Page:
The display unit 109 is a display unit configured by a TFT type LCD (Thin Film Transistor Driven Liquid Crystal Display) or the like, and can display analog image data for display. Note that the display unit 109 can perform so-called live view display (hereinafter, referred to as LV display) in which image data acquired using the image sensor 103 is sequentially displayed. The display unit 109 can display various information other than the acquired image data.

  The release button 111 is a still image capturing instruction means for instructing the start of the still image capturing operation of the subject and the start of the still image capturing operation. Note that it may be configured to instruct the start of a recording moving image capturing operation by operating the release button 111. In the camera 1 according to the present embodiment, when the user sets the release button 111 to the SW1 state (for example, half-pressed), the start of the still image capturing preparation operation is instructed, and focus control, photometry calculation, and the like described later are executed. The In addition, when the user sets the release button 111 to the SW2 state (for example, fully pressed), the start of the still image capturing operation using the shutter 104 is instructed, and the subject is captured to acquire the still image and the moving image. A series of processing until recording is completed is executed.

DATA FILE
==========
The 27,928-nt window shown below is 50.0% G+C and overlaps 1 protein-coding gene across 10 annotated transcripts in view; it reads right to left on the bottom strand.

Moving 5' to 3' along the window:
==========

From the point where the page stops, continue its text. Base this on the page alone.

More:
The operation unit 112 is an operation unit that inputs various operation instructions according to a user's manual operation to the camera control unit 101. FIG. 2 is a diagram illustrating an external view (rear view) of the camera 1 according to the present invention. 2 indicate the first operation unit 112a and the second operation unit 112b, respectively. The first operation unit 112 a includes a direction instruction button for instructing various operations related to imaging, and an LV button for instructing execution and termination of LV display on the display unit 109. The second operation unit 112b includes a power switch and a mode dial for setting an imaging mode. Note that if a capacitive touch panel or the like is employed as the display unit 109, the display unit 109 may function as an operation unit that can perform each operation input described above. The display control unit 113 is a display control unit that controls image display on the display unit 109. The display control unit 113 can select image data to be displayed on the display unit 109 and set the display unit 109 on / off (display / non-display) in accordance with an instruction from the camera control unit 101.